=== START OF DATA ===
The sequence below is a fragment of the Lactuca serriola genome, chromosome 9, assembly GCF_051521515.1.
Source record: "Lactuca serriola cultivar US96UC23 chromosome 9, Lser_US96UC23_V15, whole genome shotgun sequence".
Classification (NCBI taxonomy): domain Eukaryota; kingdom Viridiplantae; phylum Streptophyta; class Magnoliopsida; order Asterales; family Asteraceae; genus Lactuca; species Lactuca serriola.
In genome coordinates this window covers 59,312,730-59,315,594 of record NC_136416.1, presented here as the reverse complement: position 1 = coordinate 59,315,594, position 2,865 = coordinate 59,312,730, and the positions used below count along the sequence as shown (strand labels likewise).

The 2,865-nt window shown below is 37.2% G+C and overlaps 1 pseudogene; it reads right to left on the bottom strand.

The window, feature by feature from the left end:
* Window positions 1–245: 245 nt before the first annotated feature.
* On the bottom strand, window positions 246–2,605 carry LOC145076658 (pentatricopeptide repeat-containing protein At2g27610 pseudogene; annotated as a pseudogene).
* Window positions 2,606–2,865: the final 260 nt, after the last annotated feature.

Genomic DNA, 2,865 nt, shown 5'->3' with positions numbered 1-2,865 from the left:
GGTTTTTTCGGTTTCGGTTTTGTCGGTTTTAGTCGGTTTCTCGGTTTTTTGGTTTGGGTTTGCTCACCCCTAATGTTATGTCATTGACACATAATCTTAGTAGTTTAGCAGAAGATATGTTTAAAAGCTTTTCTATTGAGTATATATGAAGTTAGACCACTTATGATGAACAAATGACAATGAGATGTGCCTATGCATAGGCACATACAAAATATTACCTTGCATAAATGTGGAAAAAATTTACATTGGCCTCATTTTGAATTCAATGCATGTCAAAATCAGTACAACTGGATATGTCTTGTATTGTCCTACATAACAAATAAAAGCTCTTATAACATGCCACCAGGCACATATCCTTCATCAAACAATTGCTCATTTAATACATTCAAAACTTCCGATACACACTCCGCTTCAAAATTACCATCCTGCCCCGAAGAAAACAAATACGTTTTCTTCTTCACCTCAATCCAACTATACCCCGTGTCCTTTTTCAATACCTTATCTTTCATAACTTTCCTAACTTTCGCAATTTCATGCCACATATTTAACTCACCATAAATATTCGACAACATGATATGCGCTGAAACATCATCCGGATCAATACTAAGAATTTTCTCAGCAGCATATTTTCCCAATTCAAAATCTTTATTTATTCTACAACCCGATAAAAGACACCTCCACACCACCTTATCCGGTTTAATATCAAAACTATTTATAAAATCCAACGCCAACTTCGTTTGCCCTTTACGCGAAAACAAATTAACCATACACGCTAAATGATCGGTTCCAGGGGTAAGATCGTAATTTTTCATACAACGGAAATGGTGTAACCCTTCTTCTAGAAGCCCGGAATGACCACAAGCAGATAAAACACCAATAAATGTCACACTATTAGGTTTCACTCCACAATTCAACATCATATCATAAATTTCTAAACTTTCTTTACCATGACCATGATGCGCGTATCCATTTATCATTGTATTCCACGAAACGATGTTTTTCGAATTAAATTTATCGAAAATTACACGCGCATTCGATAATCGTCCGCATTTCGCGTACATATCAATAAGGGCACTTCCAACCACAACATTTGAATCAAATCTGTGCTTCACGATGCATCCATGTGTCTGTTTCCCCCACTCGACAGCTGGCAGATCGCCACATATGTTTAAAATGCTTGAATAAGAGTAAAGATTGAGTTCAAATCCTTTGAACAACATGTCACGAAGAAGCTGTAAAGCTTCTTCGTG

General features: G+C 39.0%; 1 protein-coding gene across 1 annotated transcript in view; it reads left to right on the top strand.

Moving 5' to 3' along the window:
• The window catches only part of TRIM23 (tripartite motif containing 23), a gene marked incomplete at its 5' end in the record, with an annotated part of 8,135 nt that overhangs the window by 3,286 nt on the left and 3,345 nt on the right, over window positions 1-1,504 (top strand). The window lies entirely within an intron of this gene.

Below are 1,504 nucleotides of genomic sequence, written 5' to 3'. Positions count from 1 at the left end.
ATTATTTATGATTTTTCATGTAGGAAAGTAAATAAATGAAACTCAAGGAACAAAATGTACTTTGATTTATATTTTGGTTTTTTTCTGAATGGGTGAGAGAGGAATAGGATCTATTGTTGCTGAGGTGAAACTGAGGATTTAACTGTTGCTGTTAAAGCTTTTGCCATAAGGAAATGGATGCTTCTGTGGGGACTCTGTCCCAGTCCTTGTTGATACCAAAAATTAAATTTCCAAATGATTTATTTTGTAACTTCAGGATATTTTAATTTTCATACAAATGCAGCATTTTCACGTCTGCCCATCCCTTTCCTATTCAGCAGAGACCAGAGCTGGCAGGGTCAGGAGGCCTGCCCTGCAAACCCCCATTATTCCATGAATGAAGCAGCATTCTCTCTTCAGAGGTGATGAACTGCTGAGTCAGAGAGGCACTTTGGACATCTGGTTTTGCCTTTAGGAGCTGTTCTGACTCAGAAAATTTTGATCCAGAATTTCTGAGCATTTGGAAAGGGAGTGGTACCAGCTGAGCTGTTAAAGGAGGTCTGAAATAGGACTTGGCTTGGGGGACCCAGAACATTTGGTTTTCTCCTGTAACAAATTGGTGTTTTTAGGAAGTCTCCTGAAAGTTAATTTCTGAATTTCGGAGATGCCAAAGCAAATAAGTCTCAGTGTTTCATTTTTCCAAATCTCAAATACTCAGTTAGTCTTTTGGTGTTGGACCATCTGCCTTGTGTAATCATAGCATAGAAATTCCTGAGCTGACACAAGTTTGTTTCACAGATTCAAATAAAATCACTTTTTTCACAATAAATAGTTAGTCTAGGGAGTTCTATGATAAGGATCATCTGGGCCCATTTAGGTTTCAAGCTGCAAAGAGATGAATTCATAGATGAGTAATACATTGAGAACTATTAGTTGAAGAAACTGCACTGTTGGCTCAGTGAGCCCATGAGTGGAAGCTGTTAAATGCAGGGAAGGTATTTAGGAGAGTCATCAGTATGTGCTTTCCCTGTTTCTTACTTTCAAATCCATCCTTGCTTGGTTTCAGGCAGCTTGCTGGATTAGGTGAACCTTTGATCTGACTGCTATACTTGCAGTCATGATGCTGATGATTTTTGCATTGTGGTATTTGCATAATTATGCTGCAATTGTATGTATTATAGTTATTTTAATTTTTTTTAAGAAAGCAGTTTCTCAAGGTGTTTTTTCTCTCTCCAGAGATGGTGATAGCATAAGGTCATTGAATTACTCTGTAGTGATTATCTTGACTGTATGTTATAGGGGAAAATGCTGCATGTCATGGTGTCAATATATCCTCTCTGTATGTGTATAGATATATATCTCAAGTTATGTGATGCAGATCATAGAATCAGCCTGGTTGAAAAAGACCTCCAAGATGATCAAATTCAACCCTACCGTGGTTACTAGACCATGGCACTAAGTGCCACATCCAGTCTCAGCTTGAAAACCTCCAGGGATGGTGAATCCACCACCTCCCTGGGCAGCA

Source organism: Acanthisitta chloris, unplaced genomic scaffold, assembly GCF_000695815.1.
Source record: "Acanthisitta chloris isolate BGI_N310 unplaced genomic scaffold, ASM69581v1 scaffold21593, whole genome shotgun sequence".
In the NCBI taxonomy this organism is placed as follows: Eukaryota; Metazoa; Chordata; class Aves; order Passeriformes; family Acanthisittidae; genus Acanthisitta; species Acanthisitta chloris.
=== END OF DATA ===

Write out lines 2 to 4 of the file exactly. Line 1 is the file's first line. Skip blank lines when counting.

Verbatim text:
Source record: "Lactuca serriola cultivar US96UC23 chromosome 9, Lser_US96UC23_V15, whole genome shotgun sequence".
Classification (NCBI taxonomy): domain Eukaryota; kingdom Viridiplantae; phylum Streptophyta; class Magnoliopsida; order Asterales; family Asteraceae; genus Lactuca; species Lactuca serriola.
In genome coordinates this window covers 59,312,730-59,315,594 of record NC_136416.1, presented here as the reverse complement: position 1 = coordinate 59,315,594, position 2,865 = coordinate 59,312,730, and the positions used below count along the sequence as shown (strand labels likewise).